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CBRNE - Botulism Workup

  • Author: Peter P Taillac, MD; Chief Editor: Duane C Caneva, MD, MSc  more...
 
Updated: Apr 21, 2015
 

Laboratory Studies

For laboratory confirmation, before treatment with antitoxin, obtain 10-15 mL of serum, 25-50 g of feces, and possibly 25-50 mL of fluid from gastric aspiration. Collect and refrigerate similar quantities of suspected food samples for testing. In constipated patients, a gentle saline enema may be required to obtain fecal specimens.

Label each specimen container with the patient's name, specimen type, date of collection, and medications being received, and send it to a state health department-approved reference laboratory in insulated cold packs. Contact your local health department for specific instructions.

Confirmation of the organism and/or toxin and toxin typing is obtained in almost 75% of cases. Early cases are more likely to be diagnosed by toxin assay, whereas later ones are more likely to have a positive culture. Laboratory confirmation of toxin presence is via a mouse bioassay, and identification of the toxin type is performed by a mouse toxin neutralization test.

Food-borne botulism

For food-borne botulism, toxin is found in serum samples 39% of the time and in stools 24% of the time. Organisms are found in cultures of stool samples 55% of the time. Stool cultures generally are more sensitive than toxin detection for specimens obtained later (> 3 d postingestion) in the course of illness.

An experimental test strip has been developed that enables field detection of type A and B toxins in foods.[6] A cell-based assay that uses a fluorescence reporter construct expressed in a neuronal cell model to study toxin activity in situ was able to detect as little as 100 pM botulism A activity in living cells, and is being evaluated for use in food matrices.[7]

Infant botulism

In patients whom infant botulism is suspected, stools and enema fluids (with minimal water added to limit dilution of toxin) are the specimens of choice, as serum is only rarely toxin positive. One also may wish to culture possible sources of clostridia, such as honey or house dust.

Other botulism forms and laboratory tests

Wound botulism: Wound botulism may be identified by detection of toxin in serum or by culture of wound specimens.

Adult colonization botulism: Organisms may be detected in stool and toxin in serum for up to 119 days following the onset of symptoms.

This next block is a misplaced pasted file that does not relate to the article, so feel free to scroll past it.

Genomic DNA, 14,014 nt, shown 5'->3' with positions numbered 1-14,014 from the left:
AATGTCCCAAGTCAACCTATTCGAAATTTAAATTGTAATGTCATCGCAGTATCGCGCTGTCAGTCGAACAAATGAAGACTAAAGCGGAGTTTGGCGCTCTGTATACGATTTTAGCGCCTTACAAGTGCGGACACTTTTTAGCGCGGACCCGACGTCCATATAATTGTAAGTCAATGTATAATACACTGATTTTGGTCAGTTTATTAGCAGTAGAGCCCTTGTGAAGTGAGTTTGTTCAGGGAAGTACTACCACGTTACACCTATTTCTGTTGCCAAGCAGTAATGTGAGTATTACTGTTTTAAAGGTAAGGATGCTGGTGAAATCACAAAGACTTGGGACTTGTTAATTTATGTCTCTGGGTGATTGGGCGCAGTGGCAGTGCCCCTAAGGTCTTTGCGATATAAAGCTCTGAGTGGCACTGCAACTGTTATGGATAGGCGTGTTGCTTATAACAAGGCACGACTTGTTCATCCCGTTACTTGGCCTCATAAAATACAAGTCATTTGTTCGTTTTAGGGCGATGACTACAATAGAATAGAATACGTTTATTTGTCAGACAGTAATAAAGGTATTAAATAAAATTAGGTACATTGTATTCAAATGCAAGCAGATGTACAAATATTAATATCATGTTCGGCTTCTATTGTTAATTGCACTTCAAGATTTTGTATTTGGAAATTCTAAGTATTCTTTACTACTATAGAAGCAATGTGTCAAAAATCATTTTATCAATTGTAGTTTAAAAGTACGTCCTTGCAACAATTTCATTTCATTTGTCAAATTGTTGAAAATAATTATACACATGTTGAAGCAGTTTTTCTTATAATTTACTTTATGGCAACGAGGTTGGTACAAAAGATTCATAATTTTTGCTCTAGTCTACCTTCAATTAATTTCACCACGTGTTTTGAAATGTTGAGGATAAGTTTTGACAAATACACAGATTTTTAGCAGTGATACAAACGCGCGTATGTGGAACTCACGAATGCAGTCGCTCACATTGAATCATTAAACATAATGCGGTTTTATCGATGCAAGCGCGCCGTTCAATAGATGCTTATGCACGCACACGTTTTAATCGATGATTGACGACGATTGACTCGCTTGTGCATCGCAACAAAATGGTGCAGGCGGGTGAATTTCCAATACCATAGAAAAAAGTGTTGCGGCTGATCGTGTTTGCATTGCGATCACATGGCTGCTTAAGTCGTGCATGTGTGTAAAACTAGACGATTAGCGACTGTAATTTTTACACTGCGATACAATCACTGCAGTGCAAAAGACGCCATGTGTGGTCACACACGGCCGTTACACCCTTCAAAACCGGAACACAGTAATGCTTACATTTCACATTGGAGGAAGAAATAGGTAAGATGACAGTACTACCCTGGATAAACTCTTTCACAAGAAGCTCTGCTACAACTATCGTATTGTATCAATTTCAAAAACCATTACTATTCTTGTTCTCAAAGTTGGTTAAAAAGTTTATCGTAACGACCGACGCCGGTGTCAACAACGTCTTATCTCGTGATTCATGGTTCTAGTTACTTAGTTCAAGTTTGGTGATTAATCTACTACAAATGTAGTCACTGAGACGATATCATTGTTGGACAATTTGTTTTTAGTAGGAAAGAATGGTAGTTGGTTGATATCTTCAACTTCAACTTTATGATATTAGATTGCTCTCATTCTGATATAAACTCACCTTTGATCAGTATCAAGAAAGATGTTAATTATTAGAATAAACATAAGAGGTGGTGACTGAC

New methods of detection: In vitro methods of detection, including polymerase chain reaction (PCR) – based detection of clostridial genes and enzyme-linked immunoassay (ELISA) identification of toxin, have been developed. However, these methods are not widely available outside of research institutions.

 
 
Contributor Information and Disclosures
Author

Peter P Taillac, MD Clinical Professor of Surgery, Division of Emergency Medicine, University of Utah Health Sciences Center

Peter P Taillac, MD is a member of the following medical societies: American College of Emergency Physicians, National Association of EMS Physicians, Society for Academic Emergency Medicine

Disclosure: Nothing to disclose.

Coauthor(s)

Joseph Kim, MD Chairman, Department of Emergency Medicine, Western Medical Center; Clinical Instructor, University of California, Irvine, School of Medicine

Disclosure: Nothing to disclose.

Specialty Editor Board

Francisco Talavera, PharmD, PhD Adjunct Assistant Professor, University of Nebraska Medical Center College of Pharmacy; Editor-in-Chief, Medscape Drug Reference

Disclosure: Received salary from Medscape for employment. for: Medscape.

Barry J Sheridan, DO Chief Warrior in Transition Services, Brooke Army Medical Center

Barry J Sheridan, DO is a member of the following medical societies: American Academy of Emergency Medicine

Disclosure: Nothing to disclose.

Chief Editor

Duane C Caneva, MD, MSc Senior Medical Advisor to Customs and Border Protection, Department of Homeland Security (DHS) Office of Health Affairs; Federal Co-Chair, Health, Medical, Responder Safety Subgroup, Interagency Board (IAB)

Disclosure: Nothing to disclose.

Additional Contributors

Edward Bessman, MD, MBA Chairman and Clinical Director, Department of Emergency Medicine, John Hopkins Bayview Medical Center; Assistant Professor, Department of Emergency Medicine, Johns Hopkins University School of Medicine

Edward Bessman, MD, MBA is a member of the following medical societies: American Academy of Emergency Medicine, American College of Emergency Physicians, Society for Academic Emergency Medicine

Disclosure: Nothing to disclose.

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Courtesy of Arnon SS, et al. Botulinum toxin as a biological weapon: medical and public health management. JAMA 2001 Apr 25;285:1059.
 
 
 
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